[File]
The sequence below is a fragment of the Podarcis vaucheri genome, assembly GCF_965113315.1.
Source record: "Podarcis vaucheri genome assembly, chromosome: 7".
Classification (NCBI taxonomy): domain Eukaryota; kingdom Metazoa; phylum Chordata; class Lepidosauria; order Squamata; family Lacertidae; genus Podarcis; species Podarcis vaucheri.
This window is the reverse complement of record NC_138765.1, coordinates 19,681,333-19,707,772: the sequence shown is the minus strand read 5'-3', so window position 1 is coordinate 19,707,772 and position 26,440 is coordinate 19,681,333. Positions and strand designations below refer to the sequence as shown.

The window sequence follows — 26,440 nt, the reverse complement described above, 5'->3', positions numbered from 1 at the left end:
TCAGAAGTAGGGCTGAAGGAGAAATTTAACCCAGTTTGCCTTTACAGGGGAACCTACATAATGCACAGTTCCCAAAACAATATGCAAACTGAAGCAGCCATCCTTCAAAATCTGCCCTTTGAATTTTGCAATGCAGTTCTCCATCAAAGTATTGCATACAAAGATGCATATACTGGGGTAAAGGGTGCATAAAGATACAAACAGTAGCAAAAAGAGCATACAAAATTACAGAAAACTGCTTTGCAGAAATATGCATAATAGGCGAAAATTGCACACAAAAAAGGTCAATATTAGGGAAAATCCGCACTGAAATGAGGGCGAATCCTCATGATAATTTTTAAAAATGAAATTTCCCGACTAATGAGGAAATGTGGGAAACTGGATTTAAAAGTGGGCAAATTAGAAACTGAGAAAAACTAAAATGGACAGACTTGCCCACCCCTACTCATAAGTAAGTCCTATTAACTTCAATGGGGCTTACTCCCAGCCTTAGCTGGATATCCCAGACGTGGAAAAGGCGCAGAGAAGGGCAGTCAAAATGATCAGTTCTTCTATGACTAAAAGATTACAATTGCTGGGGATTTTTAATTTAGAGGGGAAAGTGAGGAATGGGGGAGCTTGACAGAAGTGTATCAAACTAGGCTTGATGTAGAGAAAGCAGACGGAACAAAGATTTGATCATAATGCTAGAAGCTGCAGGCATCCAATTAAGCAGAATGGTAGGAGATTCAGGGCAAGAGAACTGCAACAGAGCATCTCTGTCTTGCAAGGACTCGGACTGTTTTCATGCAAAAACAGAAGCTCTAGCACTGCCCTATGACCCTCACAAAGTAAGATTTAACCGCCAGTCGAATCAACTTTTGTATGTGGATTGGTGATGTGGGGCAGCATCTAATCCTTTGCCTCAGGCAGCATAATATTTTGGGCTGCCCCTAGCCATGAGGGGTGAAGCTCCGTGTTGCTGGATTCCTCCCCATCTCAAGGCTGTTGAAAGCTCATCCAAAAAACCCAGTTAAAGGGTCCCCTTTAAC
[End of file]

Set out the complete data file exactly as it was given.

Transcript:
The sequence below is a fragment of the Podarcis vaucheri genome, assembly GCF_965113315.1.
Source record: "Podarcis vaucheri genome assembly, chromosome: 7".
Classification (NCBI taxonomy): domain Eukaryota; kingdom Metazoa; phylum Chordata; class Lepidosauria; order Squamata; family Lacertidae; genus Podarcis; species Podarcis vaucheri.
This window is the reverse complement of record NC_138765.1, coordinates 19,681,333-19,707,772: the sequence shown is the minus strand read 5'-3', so window position 1 is coordinate 19,707,772 and position 26,440 is coordinate 19,681,333. Positions and strand designations below refer to the sequence as shown.

The window sequence follows — 26,440 nt, the reverse complement described above, 5'->3', positions numbered from 1 at the left end:
TCAGAAGTAGGGCTGAAGGAGAAATTTAACCCAGTTTGCCTTTACAGGGGAACCTACATAATGCACAGTTCCCAAAACAATATGCAAACTGAAGCAGCCATCCTTCAAAATCTGCCCTTTGAATTTTGCAATGCAGTTCTCCATCAAAGTATTGCATACAAAGATGCATATACTGGGGTAAAGGGTGCATAAAGATACAAACAGTAGCAAAAAGAGCATACAAAATTACAGAAAACTGCTTTGCAGAAATATGCATAATAGGCGAAAATTGCACACAAAAAAGGTCAATATTAGGGAAAATCCGCACTGAAATGAGGGCGAATCCTCATGATAATTTTTAAAAATGAAATTTCCCGACTAATGAGGAAATGTGGGAAACTGGATTTAAAAGTGGGCAAATTAGAAACTGAGAAAAACTAAAATGGACAGACTTGCCCACCCCTACTCATAAGTAAGTCCTATTAACTTCAATGGGGCTTACTCCCAGCCTTAGCTGGATATCCCAGACGTGGAAAAGGCGCAGAGAAGGGCAGTCAAAATGATCAGTTCTTCTATGACTAAAAGATTACAATTGCTGGGGATTTTTAATTTAGAGGGGAAAGTGAGGAATGGGGGAGCTTGACAGAAGTGTATCAAACTAGGCTTGATGTAGAGAAAGCAGACGGAACAAAGATTTGATCATAATGCTAGAAGCTGCAGGCATCCAATTAAGCAGAATGGTAGGAGATTCAGGGCAAGAGAACTGCAACAGAGCATCTCTGTCTTGCAAGGACTCGGACTGTTTTCATGCAAAAACAGAAGCTCTAGCACTGCCCTATGACCCTCACAAAGTAAGATTTAACCGCCAGTCGAATCAACTTTTGTATGTGGATTGGTGATGTGGGGCAGCATCTAATCCTTTGCCTCAGGCAGCATAATATTTTGGGCTGCCCCTAGCCATGAGGGGTGAAGCTCCGTGTTGCTGGATTCCTCCCCATCTCAAGGCTGTTGAAAGCTCATCCAAAAAACCCAGTTAAAGGGTCCCCTTTAAC